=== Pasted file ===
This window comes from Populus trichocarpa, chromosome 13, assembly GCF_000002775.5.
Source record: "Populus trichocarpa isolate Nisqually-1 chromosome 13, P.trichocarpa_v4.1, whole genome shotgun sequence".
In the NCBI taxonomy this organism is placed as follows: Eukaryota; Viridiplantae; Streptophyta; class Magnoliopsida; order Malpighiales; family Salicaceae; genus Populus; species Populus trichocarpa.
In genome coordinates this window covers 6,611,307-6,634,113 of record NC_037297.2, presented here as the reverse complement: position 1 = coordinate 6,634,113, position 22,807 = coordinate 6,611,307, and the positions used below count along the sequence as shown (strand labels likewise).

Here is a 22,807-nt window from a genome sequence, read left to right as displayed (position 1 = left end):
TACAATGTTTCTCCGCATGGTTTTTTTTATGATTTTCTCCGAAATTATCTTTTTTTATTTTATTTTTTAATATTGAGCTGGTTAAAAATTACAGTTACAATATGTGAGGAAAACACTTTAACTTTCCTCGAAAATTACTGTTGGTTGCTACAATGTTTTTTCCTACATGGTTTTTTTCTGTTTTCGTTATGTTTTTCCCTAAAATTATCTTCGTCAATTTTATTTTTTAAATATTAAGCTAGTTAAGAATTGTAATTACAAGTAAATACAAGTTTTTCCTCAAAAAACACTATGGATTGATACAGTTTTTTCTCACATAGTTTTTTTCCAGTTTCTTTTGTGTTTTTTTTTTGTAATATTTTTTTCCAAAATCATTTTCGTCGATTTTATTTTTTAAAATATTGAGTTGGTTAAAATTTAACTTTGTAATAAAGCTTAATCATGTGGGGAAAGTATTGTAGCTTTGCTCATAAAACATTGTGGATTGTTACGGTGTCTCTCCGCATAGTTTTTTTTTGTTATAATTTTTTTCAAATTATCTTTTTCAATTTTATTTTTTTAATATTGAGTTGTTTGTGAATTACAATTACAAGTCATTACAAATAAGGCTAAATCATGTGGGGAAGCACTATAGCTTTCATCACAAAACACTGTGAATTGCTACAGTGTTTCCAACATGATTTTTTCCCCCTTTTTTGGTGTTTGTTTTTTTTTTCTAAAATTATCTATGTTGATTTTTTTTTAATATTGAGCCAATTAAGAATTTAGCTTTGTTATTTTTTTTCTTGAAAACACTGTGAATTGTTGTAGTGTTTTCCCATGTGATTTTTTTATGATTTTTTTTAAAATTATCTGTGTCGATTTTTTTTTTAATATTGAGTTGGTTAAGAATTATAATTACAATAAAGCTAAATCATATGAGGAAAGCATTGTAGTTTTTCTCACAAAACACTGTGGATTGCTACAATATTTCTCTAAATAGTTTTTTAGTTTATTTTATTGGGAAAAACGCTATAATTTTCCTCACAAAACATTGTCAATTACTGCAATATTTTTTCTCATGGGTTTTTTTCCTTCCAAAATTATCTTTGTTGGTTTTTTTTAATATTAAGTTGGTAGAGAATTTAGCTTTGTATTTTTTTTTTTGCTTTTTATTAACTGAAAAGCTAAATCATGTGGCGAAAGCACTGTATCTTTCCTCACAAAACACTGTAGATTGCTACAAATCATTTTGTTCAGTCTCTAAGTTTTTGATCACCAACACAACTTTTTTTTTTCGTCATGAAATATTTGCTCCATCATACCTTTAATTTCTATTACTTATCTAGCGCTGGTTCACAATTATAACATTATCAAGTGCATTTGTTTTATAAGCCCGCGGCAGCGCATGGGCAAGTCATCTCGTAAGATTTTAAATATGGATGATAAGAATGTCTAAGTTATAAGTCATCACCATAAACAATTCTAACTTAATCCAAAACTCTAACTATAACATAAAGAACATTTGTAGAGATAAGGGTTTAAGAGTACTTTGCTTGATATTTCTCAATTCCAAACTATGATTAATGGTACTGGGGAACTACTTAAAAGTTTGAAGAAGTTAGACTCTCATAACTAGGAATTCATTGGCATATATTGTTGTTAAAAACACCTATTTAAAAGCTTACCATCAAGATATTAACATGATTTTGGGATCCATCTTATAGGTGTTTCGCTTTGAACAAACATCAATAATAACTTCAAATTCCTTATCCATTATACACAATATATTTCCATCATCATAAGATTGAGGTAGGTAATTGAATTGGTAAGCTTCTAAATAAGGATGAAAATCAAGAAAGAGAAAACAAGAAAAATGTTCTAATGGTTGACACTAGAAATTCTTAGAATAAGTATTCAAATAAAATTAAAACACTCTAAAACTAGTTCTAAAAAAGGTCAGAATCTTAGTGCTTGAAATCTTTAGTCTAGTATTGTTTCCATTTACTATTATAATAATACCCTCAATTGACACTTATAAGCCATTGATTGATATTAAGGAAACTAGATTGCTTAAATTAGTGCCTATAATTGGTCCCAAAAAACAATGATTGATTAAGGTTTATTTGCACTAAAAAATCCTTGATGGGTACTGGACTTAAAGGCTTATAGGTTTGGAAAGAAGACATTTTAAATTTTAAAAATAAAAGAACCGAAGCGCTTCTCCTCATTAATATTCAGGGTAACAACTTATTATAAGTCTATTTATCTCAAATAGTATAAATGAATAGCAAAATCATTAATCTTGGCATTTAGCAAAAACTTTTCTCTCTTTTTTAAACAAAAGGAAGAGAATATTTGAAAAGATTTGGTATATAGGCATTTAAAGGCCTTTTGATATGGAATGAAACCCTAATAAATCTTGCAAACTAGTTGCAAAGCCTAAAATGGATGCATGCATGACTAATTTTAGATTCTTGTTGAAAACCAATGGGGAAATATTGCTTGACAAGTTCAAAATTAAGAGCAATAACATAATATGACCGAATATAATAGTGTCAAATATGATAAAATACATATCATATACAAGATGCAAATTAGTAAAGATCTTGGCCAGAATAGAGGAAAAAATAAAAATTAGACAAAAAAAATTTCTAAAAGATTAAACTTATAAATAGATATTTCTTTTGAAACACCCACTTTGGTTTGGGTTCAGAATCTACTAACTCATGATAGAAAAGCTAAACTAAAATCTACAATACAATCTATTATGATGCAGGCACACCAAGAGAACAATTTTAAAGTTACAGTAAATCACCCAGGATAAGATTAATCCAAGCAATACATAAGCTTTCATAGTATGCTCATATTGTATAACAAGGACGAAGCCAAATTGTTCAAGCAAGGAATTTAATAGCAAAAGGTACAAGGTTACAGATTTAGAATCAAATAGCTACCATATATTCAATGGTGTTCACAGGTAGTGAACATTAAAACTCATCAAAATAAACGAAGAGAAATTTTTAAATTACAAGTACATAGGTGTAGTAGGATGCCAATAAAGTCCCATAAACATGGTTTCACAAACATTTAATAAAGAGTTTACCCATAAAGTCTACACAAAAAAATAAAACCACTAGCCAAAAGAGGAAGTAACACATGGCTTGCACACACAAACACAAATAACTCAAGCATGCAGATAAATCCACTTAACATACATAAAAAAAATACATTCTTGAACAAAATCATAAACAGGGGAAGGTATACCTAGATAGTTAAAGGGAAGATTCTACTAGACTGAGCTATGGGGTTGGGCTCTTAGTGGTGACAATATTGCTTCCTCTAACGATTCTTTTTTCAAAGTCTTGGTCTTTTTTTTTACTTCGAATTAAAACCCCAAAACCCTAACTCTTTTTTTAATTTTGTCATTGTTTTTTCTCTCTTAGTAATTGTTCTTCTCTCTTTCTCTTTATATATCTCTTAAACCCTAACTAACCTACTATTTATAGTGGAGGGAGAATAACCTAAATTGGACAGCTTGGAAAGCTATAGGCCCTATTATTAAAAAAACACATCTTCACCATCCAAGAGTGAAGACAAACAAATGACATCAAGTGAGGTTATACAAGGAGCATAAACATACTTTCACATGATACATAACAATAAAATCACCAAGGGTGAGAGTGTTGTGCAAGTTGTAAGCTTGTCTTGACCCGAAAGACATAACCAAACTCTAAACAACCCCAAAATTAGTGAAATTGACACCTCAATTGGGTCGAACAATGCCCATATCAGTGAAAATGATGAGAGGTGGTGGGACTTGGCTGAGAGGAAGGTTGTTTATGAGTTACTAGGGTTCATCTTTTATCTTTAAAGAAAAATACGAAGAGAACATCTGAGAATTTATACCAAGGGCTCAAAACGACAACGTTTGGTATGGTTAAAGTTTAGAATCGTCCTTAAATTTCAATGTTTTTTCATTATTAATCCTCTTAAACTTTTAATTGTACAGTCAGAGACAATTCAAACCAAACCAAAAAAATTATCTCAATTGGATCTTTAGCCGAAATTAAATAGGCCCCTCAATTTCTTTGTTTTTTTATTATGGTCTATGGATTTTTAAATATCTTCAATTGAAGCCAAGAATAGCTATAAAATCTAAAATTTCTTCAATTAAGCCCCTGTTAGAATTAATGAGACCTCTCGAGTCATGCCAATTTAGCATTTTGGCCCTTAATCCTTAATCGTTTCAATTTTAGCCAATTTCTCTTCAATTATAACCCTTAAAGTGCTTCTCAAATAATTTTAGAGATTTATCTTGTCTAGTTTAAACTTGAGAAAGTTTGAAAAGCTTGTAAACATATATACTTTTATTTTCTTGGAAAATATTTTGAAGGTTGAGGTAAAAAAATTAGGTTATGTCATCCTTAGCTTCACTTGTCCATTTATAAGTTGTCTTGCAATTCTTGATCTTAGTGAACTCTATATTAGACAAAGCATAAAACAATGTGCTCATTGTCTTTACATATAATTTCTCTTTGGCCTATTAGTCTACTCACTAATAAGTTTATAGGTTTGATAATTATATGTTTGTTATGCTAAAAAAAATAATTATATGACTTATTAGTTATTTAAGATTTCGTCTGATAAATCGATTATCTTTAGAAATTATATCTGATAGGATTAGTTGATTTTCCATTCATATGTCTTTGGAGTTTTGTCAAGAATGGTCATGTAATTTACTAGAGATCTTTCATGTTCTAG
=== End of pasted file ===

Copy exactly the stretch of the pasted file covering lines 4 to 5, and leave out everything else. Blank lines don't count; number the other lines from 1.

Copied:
In genome coordinates this window covers 6,611,307-6,634,113 of record NC_037297.2, presented here as the reverse complement: position 1 = coordinate 6,634,113, position 22,807 = coordinate 6,611,307, and the positions used below count along the sequence as shown (strand labels likewise).

Here is a 22,807-nt window from a genome sequence, read left to right as displayed (position 1 = left end):